Israeli law to resettle illegal outposts vacated in 2005 advances in Knesset

Israeli law to resettle illegal outposts vacated in 2005 advances in Knesset
The promise to resettle the four illegal Israeli outposts of Homesh, Ganim, Kadim, and Sa-Nur was a key part of Netanyahu's election pact that saw him return to power in coalition with extremist parties.
2 min read
14 March, 2023
Settlers have already been allowed to return to Homesh for several years [Getty images]

The Israeli Knesset passed the first reading of a new bill late on Monday night, allowing Israeli settlers to occupy outposts in the West Bank vacated since 2005.

Forty Knesset members voted to support the draft legislation, while 17 lawmakers stood against the long-threatened move. 

"There is no longer any justification to prevent Israelis from entering and staying in the evacuated territory in northern Samaria," said the introductory text to the law, which would open the door to the resettlement of the Homesh, Ganim, Kadim, and Sa-Nur , all built on private Palestinian land in the West Bank.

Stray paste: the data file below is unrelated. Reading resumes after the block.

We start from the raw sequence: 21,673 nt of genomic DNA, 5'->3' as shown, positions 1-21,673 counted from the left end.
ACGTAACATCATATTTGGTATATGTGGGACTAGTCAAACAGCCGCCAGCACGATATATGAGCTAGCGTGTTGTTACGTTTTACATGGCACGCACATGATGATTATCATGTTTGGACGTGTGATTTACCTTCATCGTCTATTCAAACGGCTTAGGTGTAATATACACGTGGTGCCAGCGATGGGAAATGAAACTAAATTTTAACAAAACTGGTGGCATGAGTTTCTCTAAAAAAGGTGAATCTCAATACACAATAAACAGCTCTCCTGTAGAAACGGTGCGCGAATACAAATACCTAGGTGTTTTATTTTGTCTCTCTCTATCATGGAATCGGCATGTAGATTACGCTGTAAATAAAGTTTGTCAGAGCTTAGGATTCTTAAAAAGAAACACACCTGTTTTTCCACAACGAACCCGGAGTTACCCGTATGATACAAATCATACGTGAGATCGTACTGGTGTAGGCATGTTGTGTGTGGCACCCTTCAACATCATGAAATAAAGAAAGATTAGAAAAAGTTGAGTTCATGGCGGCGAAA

Judaea and Samaria is a term used by Israel for the West Bank, which has been occupied since 1967.

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The new bill is part of Netanyahu's electoral pact with extreme-right parties that support continued settlement construction in the West Bank, which is illegal under international law. 

Homesh has in particular been the centre of pro-settlement activity since it was evacuated in 2005, with attempts to rebuild the settlement continuing despite Israel itself considering this illegal.

All West Bank settlements constructed since 1967 are considered illegal under international law. They form a key plank of Israel’s continued occupation of the West Bank, with over 700,000 Israeli settlers living in the Palestinian territory.

Israeli authorites have taken over Palestinian lands and bulldozed Palestinian homes across the West Bank since 1967. Human rights groups have accused Israel of committing the "crime of apartheid" across the Palestinian territories.


The new bill, which would breach international law, comes amid a flurry of legislative activity that has caused mass protest across Israel. 

On Tuesday morning, the Israeli parliament approved the first reading of a bill limiting the Supreme Court's ability to overturn laws it deems unconstitutional - a key element of a judicial overhaul package that has fuelled weeks of protests.